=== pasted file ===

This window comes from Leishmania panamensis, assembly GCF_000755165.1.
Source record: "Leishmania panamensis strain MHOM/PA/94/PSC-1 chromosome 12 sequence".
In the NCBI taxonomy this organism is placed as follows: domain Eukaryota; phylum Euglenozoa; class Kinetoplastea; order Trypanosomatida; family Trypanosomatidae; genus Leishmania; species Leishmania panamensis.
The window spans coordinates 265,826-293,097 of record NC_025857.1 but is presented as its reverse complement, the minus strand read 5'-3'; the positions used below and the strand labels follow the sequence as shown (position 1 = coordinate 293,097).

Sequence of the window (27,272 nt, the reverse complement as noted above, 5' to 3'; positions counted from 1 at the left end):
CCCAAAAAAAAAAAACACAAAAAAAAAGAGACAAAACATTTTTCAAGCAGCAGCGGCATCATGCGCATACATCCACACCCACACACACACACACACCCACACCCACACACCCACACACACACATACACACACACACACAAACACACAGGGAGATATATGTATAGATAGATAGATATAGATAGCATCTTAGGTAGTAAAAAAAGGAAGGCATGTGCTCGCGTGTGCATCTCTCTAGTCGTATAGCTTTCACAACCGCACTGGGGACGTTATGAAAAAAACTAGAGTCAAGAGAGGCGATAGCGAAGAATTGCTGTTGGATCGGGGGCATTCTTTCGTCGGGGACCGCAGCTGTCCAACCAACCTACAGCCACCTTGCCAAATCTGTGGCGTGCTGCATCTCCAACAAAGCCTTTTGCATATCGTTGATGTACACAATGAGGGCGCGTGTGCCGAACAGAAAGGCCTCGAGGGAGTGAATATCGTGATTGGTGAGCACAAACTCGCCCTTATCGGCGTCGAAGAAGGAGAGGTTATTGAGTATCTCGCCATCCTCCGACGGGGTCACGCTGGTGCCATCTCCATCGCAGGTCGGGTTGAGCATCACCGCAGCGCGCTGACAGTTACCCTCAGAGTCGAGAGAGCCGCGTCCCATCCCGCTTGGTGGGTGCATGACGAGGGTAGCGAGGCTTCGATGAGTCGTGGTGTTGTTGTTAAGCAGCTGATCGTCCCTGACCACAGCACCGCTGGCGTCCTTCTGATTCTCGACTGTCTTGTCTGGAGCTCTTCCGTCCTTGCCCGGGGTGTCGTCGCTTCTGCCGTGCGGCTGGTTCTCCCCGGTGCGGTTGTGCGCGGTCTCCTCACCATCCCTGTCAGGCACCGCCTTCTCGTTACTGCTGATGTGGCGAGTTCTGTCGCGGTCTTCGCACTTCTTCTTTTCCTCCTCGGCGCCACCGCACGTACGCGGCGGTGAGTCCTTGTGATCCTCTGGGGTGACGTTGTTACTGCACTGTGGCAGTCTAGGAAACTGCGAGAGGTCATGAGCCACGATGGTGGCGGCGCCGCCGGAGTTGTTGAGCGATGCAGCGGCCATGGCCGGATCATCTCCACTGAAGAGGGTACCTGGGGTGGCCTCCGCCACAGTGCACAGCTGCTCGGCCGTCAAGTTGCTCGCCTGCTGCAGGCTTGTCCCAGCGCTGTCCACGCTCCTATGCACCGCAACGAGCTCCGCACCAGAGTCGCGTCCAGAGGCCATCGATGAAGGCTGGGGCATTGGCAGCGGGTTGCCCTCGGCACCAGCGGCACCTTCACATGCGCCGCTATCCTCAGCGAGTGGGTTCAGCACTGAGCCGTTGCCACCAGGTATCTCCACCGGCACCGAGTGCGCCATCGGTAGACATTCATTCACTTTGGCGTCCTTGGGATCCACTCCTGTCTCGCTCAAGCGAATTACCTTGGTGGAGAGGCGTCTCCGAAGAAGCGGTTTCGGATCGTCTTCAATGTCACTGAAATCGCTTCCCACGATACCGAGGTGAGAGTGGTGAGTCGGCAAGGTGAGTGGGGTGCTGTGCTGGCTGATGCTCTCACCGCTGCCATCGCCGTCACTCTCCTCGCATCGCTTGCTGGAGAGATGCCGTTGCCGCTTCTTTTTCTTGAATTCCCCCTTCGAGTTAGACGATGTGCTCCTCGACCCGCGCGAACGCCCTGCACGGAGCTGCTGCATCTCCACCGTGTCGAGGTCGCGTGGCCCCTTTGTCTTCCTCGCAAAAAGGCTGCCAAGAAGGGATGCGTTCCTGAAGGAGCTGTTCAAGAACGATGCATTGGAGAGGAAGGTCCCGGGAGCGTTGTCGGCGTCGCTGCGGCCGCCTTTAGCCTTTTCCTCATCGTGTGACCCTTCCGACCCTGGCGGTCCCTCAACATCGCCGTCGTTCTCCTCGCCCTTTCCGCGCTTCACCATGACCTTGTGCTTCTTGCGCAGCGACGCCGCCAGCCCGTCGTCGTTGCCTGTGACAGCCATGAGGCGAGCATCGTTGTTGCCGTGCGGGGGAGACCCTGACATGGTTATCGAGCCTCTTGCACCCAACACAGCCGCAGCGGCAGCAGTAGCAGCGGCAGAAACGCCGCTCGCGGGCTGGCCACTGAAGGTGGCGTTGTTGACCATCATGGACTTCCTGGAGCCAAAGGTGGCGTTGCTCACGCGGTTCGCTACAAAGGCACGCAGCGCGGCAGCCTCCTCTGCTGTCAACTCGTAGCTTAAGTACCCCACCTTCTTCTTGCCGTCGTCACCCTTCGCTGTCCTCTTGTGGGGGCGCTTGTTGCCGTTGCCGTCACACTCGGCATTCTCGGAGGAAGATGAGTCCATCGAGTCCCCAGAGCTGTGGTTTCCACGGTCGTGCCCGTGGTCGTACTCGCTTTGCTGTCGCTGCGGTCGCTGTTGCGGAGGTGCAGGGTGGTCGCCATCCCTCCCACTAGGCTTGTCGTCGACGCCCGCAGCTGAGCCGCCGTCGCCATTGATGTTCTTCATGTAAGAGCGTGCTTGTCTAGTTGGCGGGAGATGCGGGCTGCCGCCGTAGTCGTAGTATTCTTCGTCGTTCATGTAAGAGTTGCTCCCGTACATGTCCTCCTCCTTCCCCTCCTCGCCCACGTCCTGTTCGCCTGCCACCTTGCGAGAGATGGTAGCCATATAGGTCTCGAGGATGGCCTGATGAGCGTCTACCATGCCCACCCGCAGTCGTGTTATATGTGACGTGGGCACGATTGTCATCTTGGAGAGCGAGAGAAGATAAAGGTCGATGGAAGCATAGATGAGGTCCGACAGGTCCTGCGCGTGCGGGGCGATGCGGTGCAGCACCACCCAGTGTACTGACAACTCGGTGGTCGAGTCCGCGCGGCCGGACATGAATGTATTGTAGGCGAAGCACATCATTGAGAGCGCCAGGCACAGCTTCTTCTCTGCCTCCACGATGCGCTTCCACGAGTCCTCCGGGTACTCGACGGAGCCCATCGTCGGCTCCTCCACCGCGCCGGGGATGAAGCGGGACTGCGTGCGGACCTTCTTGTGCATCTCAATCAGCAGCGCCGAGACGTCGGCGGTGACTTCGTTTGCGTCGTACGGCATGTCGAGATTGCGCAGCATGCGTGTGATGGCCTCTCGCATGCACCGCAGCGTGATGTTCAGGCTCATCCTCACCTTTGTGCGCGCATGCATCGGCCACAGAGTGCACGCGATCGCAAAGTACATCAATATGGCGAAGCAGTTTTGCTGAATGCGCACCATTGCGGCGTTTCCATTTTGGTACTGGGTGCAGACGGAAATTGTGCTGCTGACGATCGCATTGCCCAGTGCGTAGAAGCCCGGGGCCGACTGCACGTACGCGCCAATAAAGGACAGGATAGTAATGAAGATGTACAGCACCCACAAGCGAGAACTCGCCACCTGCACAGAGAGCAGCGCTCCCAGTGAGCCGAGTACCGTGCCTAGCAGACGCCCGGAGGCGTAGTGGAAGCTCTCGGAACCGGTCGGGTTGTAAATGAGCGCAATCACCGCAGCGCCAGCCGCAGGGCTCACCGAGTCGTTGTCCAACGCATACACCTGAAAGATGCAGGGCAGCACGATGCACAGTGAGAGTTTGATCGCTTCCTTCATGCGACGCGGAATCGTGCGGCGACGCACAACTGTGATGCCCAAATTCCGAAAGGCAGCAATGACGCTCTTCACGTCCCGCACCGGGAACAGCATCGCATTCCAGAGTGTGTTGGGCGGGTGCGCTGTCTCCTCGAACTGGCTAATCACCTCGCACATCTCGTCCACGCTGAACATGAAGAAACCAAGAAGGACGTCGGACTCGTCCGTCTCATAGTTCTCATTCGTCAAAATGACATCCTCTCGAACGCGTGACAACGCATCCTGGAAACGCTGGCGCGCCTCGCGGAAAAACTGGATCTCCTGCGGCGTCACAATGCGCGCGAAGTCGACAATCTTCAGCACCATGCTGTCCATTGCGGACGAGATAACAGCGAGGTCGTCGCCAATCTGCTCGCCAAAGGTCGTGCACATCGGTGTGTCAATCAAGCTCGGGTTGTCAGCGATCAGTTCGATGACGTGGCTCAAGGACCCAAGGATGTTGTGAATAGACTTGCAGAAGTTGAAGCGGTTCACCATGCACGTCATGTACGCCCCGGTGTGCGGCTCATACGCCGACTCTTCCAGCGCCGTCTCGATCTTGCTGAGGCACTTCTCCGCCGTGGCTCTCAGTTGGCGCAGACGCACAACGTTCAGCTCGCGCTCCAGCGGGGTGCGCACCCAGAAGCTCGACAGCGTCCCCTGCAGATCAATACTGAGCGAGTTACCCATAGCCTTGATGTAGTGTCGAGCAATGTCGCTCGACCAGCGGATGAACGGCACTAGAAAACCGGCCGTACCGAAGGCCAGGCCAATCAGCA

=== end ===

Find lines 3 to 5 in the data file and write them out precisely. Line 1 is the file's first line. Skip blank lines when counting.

In the NCBI taxonomy this organism is placed as follows: domain Eukaryota; phylum Euglenozoa; class Kinetoplastea; order Trypanosomatida; family Trypanosomatidae; genus Leishmania; species Leishmania panamensis.
The window spans coordinates 265,826-293,097 of record NC_025857.1 but is presented as its reverse complement, the minus strand read 5'-3'; the positions used below and the strand labels follow the sequence as shown (position 1 = coordinate 293,097).

Sequence of the window (27,272 nt, the reverse complement as noted above, 5' to 3'; positions counted from 1 at the left end):